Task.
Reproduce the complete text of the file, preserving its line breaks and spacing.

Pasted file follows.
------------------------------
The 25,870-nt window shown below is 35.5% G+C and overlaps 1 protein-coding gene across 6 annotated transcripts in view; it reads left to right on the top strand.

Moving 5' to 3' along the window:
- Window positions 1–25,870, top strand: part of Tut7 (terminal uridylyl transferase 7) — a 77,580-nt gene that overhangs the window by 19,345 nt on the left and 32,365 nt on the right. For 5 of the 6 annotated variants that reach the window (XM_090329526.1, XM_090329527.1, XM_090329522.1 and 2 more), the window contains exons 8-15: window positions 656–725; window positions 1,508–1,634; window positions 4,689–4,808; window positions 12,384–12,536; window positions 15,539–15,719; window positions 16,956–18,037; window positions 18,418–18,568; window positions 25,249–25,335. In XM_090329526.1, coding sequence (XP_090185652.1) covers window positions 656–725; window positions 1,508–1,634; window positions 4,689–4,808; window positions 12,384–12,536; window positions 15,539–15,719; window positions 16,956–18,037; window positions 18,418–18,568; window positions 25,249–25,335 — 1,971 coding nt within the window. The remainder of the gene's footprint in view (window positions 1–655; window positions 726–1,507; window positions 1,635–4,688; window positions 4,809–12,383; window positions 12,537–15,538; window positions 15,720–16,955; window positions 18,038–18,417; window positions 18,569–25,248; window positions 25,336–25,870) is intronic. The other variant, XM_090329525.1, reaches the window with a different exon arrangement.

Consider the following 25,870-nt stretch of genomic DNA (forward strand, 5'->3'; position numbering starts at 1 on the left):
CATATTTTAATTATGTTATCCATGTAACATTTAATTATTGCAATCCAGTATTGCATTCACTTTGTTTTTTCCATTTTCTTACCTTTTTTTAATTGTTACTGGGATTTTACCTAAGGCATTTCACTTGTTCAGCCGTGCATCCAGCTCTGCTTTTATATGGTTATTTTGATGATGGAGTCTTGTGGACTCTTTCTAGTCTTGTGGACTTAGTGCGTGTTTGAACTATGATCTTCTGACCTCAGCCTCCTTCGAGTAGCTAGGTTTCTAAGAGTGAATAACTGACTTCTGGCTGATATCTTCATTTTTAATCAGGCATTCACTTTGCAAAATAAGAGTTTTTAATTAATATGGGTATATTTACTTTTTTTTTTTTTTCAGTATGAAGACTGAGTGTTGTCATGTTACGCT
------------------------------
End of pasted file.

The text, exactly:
The 25,870-nt window shown below is 35.5% G+C and overlaps 1 protein-coding gene across 6 annotated transcripts in view; it reads left to right on the top strand.

Moving 5' to 3' along the window:
- Window positions 1–25,870, top strand: part of Tut7 (terminal uridylyl transferase 7) — a 77,580-nt gene that overhangs the window by 19,345 nt on the left and 32,365 nt on the right. For 5 of the 6 annotated variants that reach the window (XM_090329526.1, XM_090329527.1, XM_090329522.1 and 2 more), the window contains exons 8-15: window positions 656–725; window positions 1,508–1,634; window positions 4,689–4,808; window positions 12,384–12,536; window positions 15,539–15,719; window positions 16,956–18,037; window positions 18,418–18,568; window positions 25,249–25,335. In XM_090329526.1, coding sequence (XP_090185652.1) covers window positions 656–725; window positions 1,508–1,634; window positions 4,689–4,808; window positions 12,384–12,536; window positions 15,539–15,719; window positions 16,956–18,037; window positions 18,418–18,568; window positions 25,249–25,335 — 1,971 coding nt within the window. The remainder of the gene's footprint in view (window positions 1–655; window positions 726–1,507; window positions 1,635–4,688; window positions 4,809–12,383; window positions 12,537–15,538; window positions 15,720–16,955; window positions 18,038–18,417; window positions 18,569–25,248; window positions 25,336–25,870) is intronic. The other variant, XM_090329525.1, reaches the window with a different exon arrangement.

Consider the following 25,870-nt stretch of genomic DNA (forward strand, 5'->3'; position numbering starts at 1 on the left):
CATATTTTAATTATGTTATCCATGTAACATTTAATTATTGCAATCCAGTATTGCATTCACTTTGTTTTTTCCATTTTCTTACCTTTTTTTAATTGTTACTGGGATTTTACCTAAGGCATTTCACTTGTTCAGCCGTGCATCCAGCTCTGCTTTTATATGGTTATTTTGATGATGGAGTCTTGTGGACTCTTTCTAGTCTTGTGGACTTAGTGCGTGTTTGAACTATGATCTTCTGACCTCAGCCTCCTTCGAGTAGCTAGGTTTCTAAGAGTGAATAACTGACTTCTGGCTGATATCTTCATTTTTAATCAGGCATTCACTTTGCAAAATAAGAGTTTTTAATTAATATGGGTATATTTACTTTTTTTTTTTTTTCAGTATGAAGACTGAGTGTTGTCATGTTACGCT